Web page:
Conf42: Chaos Engineering 2021

Break your systems so they don't break on you. Especially when going into space!


Taming the spatio-temporal-causal uncertainty in Chaos Engineering and Observability

Mahesh Venkataraman
Managing Director @ Accenture

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There are 2 challenges in observability. Uncertainty in prognosis decisions (false+ and false- in failure predictions) and discovering causal connections in diagnosis. We address this by modeling spatio-temporal uncertainty for prognosis& knowledge representation/ graph database for causal diagnosis

Distributed systems are complex and are prone to failures. With more and more enterprises migrating their on-prem systems to cloud, there is also increased risk of failures. These failures often happen owing to unpredictability of production system workload and usage patterns and the consequent emergent response of distributed systems which cannot be easily envisaged during design and implementation. Principles of observability built on three pillars namely, logging, monitoring and metrics attempt to observe the internal state of the system in order to perform prognosis of failure modes and post event failure diagnosis. Observability & chaos engineering techniques are usually combined by conducting planned and thoughtful experiments (inject chaos) and uncovering weaknesses in the systems by analyzing the runtime data of the system (observability).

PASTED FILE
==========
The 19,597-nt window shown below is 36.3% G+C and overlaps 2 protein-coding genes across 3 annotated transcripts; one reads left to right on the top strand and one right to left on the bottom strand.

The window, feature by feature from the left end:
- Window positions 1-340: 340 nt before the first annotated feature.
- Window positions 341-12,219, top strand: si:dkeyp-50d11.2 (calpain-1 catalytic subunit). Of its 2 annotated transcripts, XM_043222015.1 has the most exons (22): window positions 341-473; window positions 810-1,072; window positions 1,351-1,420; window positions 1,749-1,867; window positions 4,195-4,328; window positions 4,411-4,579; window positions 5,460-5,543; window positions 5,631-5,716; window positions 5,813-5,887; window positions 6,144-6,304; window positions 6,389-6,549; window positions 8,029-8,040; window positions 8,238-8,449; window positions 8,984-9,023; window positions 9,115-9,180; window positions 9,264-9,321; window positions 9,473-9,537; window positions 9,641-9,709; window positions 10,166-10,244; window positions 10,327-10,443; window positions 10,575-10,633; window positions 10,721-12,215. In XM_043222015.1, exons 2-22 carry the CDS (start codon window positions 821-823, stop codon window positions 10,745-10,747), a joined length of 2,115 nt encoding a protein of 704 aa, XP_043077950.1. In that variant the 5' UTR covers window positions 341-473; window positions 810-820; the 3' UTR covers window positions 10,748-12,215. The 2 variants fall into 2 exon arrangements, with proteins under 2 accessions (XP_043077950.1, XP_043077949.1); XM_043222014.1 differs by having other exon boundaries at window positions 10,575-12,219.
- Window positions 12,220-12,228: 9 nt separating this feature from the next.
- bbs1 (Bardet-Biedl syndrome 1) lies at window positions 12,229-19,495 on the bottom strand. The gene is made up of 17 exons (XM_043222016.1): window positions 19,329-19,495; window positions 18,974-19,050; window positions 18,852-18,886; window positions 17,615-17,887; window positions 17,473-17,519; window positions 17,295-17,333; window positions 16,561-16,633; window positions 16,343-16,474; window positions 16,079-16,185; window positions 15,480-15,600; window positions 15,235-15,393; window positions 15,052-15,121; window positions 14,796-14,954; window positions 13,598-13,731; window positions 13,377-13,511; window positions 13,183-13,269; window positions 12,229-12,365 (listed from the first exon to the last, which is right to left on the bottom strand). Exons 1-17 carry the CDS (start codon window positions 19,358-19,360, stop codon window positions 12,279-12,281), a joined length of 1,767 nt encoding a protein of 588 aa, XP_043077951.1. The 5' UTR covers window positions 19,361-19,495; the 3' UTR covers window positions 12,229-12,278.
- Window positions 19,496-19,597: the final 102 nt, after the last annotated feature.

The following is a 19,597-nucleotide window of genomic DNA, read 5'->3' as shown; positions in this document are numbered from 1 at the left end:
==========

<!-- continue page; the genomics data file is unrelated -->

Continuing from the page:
There are multiple challenges in proactively discovering failure modes during these experiments. First, the logging and monitoring data and their visualization from observability tools is often too overwhelming and voluminous for them to be ‘actionable’. There is data deluge leading to 'data fatigue'. Secondly, there is significant uncertainty in decisions to classify an observed response behavior as either normal or anomalous. Both false positives and false negatives have impact. During a course of series of experiments this uncertainty manifests itself in both temporal and spatial dimensions. The earlier the decision point in time (before the actual expected failure), the more possibility of false alarms and possible ‘alert fatigue’; The later the decision point (i.e closer to the expected failure in time), the less the usefulness of the decision since it is most likely too late to take action. Moreover, the longer the causal chain (spatial separation of original cause and its later effect) the more the uncertainty. We propose to use spatio-temporal models to address this uncertainty in prognosis

Another challenge in prognosis and diagnosis is determining causality and connections between events. Often, with huge amount of observability data, the causal connections between various connected events are not very clear. We propose to use knowledge representation and graph databases to automate discovery of such causal connections

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